Figure 1. The DNA-Uptake Apparatus for natural transformation in cyanobacteria (Wendt and Pakrasi, Frontiers in Microbiology, 2019)
Natural transformation, the ability to actively take up naked extracellular DNA, is a valued trait in the field of bacteriology. Whether a bacterial species is cultivated in the laboratory or is left to carve out a place for itself in nature, this process has a significant effect on the organism’s evolutionary fate. Species that are naturally transformable often become the objects of scientific investigation because of the relative ease of genome modification.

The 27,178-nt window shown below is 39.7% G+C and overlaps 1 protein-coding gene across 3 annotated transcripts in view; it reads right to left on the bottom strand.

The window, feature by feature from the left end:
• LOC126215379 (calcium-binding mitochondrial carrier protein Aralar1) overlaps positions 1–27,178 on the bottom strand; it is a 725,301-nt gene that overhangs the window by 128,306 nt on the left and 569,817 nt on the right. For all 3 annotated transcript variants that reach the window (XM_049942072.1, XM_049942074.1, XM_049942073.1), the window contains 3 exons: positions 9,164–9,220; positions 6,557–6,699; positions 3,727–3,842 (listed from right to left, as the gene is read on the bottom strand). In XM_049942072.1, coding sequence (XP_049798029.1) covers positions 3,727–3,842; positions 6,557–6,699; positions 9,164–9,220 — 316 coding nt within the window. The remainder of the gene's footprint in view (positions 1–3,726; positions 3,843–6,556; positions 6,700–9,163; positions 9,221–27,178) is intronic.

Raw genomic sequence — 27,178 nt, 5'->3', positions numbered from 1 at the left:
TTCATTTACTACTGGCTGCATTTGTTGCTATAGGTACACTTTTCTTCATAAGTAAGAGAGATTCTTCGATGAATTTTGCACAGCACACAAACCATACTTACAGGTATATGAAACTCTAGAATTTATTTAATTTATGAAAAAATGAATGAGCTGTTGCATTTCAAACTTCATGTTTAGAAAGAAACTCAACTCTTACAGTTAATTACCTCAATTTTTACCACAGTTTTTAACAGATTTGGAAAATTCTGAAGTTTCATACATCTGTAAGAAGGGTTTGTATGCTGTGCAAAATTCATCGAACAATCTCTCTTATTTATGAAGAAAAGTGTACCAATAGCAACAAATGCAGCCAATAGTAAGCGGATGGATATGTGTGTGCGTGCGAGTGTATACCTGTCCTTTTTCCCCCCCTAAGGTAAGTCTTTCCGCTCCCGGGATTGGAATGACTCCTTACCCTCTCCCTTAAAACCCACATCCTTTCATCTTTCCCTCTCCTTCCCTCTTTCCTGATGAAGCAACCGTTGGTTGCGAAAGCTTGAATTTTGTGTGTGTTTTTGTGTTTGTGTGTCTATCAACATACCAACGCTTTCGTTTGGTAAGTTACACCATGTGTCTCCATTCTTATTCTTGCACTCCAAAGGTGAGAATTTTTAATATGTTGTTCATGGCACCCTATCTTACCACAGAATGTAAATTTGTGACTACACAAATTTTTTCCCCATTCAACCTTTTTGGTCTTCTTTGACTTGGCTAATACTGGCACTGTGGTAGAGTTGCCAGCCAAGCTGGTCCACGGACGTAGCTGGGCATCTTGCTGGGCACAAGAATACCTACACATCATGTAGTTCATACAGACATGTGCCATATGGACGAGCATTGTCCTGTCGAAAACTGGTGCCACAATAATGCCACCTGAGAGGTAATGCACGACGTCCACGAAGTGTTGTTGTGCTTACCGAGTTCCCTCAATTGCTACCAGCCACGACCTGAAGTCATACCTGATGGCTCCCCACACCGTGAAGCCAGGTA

Of the hundreds of species of cyanobacteria that have been characterized, fewer than fifteen strains have been experimentally shown to be capable of taking up and incorporating naked extracellular DNA. Although the cellular mechanism of natural competence has been well characterized for other bacterial species such as Neisseria gonorrhoeae and Pseudomonas aeruginosa, such investigation has yet to be performed on cyanobacterial species. This project aims to understand the regulatory and biochemical mechanisms by which natural competence is achieved in the subset of naturally transformable cyanobacteria.